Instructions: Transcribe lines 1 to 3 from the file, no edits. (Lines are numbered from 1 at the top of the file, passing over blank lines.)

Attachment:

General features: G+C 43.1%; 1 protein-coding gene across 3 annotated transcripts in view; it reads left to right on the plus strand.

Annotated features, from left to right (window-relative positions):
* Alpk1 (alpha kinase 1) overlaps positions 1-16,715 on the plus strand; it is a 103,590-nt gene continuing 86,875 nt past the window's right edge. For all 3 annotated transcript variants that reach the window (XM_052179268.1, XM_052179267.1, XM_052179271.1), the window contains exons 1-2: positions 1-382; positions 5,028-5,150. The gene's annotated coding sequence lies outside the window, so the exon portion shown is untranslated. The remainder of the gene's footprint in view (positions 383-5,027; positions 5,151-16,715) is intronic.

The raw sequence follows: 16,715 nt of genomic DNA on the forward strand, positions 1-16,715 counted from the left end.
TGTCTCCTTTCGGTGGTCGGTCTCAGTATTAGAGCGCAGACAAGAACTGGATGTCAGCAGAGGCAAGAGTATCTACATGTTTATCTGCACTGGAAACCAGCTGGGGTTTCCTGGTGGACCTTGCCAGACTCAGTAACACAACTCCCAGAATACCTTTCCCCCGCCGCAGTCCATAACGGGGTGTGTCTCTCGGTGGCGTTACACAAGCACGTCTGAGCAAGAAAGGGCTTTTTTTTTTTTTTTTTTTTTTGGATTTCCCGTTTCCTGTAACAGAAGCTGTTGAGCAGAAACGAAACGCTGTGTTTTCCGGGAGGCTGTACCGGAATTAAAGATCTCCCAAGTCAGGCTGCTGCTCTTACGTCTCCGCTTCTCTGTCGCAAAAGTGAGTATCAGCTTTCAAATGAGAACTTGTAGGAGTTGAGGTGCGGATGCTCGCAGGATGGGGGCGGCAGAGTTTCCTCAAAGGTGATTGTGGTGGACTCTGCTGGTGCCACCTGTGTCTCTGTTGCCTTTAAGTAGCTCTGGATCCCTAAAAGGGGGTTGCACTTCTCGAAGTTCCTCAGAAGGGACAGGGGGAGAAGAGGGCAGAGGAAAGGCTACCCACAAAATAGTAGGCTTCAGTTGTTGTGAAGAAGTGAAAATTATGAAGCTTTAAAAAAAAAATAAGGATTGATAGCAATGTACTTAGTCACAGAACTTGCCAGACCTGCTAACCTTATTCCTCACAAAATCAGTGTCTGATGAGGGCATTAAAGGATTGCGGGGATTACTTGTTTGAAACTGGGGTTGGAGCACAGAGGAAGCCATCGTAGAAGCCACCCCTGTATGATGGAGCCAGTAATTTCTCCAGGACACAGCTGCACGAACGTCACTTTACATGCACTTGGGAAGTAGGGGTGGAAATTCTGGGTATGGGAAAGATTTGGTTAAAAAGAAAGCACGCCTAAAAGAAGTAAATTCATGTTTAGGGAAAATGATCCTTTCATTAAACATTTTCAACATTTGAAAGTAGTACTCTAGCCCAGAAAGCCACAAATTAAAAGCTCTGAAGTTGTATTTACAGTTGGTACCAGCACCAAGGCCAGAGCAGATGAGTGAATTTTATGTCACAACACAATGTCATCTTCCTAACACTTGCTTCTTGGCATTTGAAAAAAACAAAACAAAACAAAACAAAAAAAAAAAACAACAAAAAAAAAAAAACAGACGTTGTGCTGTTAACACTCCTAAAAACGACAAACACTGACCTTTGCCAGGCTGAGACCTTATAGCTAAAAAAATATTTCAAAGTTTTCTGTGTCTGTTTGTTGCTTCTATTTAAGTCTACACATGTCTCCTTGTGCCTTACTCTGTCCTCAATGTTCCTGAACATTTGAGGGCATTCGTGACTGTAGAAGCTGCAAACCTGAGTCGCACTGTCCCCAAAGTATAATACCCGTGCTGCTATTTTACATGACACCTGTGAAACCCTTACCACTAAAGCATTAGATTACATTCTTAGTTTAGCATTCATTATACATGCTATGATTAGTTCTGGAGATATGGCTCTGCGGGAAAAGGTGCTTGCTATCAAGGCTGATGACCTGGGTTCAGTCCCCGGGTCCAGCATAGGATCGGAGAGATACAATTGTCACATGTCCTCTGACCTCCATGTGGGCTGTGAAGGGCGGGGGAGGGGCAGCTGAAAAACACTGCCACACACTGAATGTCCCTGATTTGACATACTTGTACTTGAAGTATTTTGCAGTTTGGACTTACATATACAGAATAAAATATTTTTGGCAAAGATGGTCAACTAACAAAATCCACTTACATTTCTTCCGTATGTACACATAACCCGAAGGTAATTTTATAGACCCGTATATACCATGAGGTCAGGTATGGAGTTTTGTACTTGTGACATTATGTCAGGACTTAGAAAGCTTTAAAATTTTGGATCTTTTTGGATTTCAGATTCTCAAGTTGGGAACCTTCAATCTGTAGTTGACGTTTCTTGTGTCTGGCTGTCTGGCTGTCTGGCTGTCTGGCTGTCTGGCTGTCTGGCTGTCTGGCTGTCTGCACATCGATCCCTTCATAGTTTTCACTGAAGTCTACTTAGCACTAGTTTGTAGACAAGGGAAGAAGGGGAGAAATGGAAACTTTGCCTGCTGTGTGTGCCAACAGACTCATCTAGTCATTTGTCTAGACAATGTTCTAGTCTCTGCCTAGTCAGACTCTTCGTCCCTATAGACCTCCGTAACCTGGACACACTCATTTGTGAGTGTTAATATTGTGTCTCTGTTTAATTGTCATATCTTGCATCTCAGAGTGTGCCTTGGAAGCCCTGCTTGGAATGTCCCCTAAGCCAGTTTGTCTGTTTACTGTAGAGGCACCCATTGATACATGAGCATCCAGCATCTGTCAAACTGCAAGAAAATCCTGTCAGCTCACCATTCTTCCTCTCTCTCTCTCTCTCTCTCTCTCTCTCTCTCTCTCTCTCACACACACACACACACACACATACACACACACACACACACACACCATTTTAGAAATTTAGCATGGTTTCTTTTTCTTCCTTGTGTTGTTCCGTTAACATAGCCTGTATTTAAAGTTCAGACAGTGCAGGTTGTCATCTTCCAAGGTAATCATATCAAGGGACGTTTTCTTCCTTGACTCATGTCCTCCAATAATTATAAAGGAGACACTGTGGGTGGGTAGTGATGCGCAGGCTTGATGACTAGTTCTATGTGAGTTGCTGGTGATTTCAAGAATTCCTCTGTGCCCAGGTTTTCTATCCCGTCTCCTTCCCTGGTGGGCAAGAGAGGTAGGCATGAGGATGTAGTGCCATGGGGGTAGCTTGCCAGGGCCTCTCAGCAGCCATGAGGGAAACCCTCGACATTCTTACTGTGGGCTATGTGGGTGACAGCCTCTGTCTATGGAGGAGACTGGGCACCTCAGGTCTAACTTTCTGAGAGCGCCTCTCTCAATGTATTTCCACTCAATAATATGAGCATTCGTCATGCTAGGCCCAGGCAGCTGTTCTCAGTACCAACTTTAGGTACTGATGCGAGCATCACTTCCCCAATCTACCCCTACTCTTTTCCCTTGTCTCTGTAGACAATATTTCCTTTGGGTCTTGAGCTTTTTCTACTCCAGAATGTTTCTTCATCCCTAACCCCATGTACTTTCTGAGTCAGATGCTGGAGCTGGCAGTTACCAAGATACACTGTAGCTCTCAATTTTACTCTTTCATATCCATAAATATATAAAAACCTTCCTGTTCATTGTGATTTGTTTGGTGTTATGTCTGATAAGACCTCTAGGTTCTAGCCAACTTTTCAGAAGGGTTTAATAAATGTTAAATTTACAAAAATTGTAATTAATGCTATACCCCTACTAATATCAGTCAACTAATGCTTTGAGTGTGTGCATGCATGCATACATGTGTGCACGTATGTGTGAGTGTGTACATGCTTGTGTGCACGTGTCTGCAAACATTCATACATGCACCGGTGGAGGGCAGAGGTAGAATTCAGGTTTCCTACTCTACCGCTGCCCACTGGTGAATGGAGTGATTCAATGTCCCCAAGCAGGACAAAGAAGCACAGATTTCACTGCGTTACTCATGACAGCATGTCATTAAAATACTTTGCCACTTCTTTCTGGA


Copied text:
General features: G+C 43.1%; 1 protein-coding gene across 3 annotated transcripts in view; it reads left to right on the plus strand.

Annotated features, from left to right (window-relative positions):
* Alpk1 (alpha kinase 1) overlaps positions 1-16,715 on the plus strand; it is a 103,590-nt gene continuing 86,875 nt past the window's right edge. For all 3 annotated transcript variants that reach the window (XM_052179268.1, XM_052179267.1, XM_052179271.1), the window contains exons 1-2: positions 1-382; positions 5,028-5,150. The gene's annotated coding sequence lies outside the window, so the exon portion shown is untranslated. The remainder of the gene's footprint in view (positions 383-5,027; positions 5,151-16,715) is intronic.